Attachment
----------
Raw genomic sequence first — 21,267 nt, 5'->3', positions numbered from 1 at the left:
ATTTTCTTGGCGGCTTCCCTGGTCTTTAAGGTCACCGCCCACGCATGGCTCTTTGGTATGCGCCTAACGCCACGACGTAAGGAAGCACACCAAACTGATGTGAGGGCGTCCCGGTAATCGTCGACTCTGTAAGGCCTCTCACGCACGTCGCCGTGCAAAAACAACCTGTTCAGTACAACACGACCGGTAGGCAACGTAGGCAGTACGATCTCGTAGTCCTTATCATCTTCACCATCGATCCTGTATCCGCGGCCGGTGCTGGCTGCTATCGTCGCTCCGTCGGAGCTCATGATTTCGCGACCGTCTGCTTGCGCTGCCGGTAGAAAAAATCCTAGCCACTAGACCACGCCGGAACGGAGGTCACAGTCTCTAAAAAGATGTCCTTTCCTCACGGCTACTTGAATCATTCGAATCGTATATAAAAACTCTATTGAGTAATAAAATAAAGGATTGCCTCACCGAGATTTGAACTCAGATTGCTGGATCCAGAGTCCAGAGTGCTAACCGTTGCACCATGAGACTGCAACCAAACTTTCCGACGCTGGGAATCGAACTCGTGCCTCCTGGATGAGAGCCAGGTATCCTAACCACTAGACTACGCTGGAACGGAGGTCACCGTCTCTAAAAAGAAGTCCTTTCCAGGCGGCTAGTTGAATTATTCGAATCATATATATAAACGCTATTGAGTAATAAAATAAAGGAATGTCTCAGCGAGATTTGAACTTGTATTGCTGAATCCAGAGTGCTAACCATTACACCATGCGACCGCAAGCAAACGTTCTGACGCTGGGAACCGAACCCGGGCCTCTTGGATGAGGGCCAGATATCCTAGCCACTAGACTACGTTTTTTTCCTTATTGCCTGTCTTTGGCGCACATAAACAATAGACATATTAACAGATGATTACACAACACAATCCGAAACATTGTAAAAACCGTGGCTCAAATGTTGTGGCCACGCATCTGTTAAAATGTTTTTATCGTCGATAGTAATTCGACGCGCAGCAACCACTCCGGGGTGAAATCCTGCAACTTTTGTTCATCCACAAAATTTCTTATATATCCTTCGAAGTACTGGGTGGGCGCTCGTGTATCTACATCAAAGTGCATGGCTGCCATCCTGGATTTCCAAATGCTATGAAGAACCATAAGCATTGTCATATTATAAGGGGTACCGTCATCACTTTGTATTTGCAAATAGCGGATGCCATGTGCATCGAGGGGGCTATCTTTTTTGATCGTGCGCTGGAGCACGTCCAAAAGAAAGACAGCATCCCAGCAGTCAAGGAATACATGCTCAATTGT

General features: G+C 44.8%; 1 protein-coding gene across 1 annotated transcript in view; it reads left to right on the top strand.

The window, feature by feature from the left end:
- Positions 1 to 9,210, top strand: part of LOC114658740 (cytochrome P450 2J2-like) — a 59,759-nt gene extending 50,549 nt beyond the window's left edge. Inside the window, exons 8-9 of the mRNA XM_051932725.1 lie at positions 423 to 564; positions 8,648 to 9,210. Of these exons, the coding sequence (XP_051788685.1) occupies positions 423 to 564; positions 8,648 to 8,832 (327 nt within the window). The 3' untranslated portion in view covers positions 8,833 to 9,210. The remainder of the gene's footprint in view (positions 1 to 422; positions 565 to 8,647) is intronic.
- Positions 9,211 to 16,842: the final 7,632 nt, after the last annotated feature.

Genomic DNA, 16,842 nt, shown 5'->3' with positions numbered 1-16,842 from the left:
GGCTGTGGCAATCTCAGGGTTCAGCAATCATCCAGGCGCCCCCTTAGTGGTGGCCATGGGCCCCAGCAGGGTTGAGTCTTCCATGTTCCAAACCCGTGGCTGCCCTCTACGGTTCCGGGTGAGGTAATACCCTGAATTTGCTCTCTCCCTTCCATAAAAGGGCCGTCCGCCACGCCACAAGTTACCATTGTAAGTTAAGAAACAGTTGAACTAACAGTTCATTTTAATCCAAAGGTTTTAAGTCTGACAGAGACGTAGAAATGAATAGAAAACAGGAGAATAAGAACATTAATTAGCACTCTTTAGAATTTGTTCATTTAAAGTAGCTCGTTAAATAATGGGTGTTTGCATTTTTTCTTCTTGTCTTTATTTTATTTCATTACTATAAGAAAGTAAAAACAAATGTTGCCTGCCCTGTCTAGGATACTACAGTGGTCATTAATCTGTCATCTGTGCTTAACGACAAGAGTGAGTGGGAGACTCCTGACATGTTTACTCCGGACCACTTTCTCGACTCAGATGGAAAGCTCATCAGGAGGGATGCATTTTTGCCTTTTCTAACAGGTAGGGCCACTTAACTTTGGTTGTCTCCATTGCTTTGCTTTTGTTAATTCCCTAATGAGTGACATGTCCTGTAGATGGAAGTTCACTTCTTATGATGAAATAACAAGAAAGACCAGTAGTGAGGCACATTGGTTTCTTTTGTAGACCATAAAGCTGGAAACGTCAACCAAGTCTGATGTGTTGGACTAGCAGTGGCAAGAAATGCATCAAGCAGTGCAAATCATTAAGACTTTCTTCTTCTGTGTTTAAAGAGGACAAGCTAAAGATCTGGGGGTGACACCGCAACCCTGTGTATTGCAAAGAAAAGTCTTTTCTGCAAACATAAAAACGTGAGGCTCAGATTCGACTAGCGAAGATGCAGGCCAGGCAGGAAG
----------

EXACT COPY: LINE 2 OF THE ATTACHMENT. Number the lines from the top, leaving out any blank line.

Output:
ATTTTCTTGGCGGCTTCCCTGGTCTTTAAGGTCACCGCCCACGCATGGCTCTTTGGTATGCGCCTAACGCCACGACGTAAGGAAGCACACCAAACTGATGTGAGGGCGTCCCGGTAATCGTCGACTCTGTAAGGCCTCTCACGCACGTCGCCGTGCAAAAACAACCTGTTCAGTACAACACGACCGGTAGGCAACGTAGGCAGTACGATCTCGTAGTCCTTATCATCTTCACCATCGATCCTGTATCCGCGGCCGGTGCTGGCTGCTATCGTCGCTCCGTCGGAGCTCATGATTTCGCGACCGTCTGCTTGCGCTGCCGGTAGAAAAAATCCTAGCCACTAGACCACGCCGGAACGGAGGTCACAGTCTCTAAAAAGATGTCCTTTCCTCACGGCTACTTGAATCATTCGAATCGTATATAAAAACTCTATTGAGTAATAAAATAAAGGATTGCCTCACCGAGATTTGAACTCAGATTGCTGGATCCAGAGTCCAGAGTGCTAACCGTTGCACCATGAGACTGCAACCAAACTTTCCGACGCTGGGAATCGAACTCGTGCCTCCTGGATGAGAGCCAGGTATCCTAACCACTAGACTACGCTGGAACGGAGGTCACCGTCTCTAAAAAGAAGTCCTTTCCAGGCGGCTAGTTGAATTATTCGAATCATATATATAAACGCTATTGAGTAATAAAATAAAGGAATGTCTCAGCGAGATTTGAACTTGTATTGCTGAATCCAGAGTGCTAACCATTACACCATGCGACCGCAAGCAAACGTTCTGACGCTGGGAACCGAACCCGGGCCTCTTGGATGAGGGCCAGATATCCTAGCCACTAGACTACGTTTTTTTCCTTATTGCCTGTCTTTGGCGCACATAAACAATAGACATATTAACAGATGATTACACAACACAATCCGAAACATTGTAAAAACCGTGGCTCAAATGTTGTGGCCACGCATCTGTTAAAATGTTTTTATCGTCGATAGTAATTCGACGCGCAGCAACCACTCCGGGGTGAAATCCTGCAACTTTTGTTCATCCACAAAATTTCTTATATATCCTTCGAAGTACTGGGTGGGCGCTCGTGTATCTACATCAAAGTGCATGGCTGCCATCCTGGATTTCCAAATGCTATGAAGAACCATAAGCATTGTCATATTATAAGGGGTACCGTCATCACTTTGTATTTGCAAATAGCGGATGCCATGTGCATCGAGGGGGCTATCTTTTTTGATCGTGCGCTGGAGCACGTCCAAAAGAAAGACAGCATCCCAGCAGTCAAGGAATACATGCTCAATTGT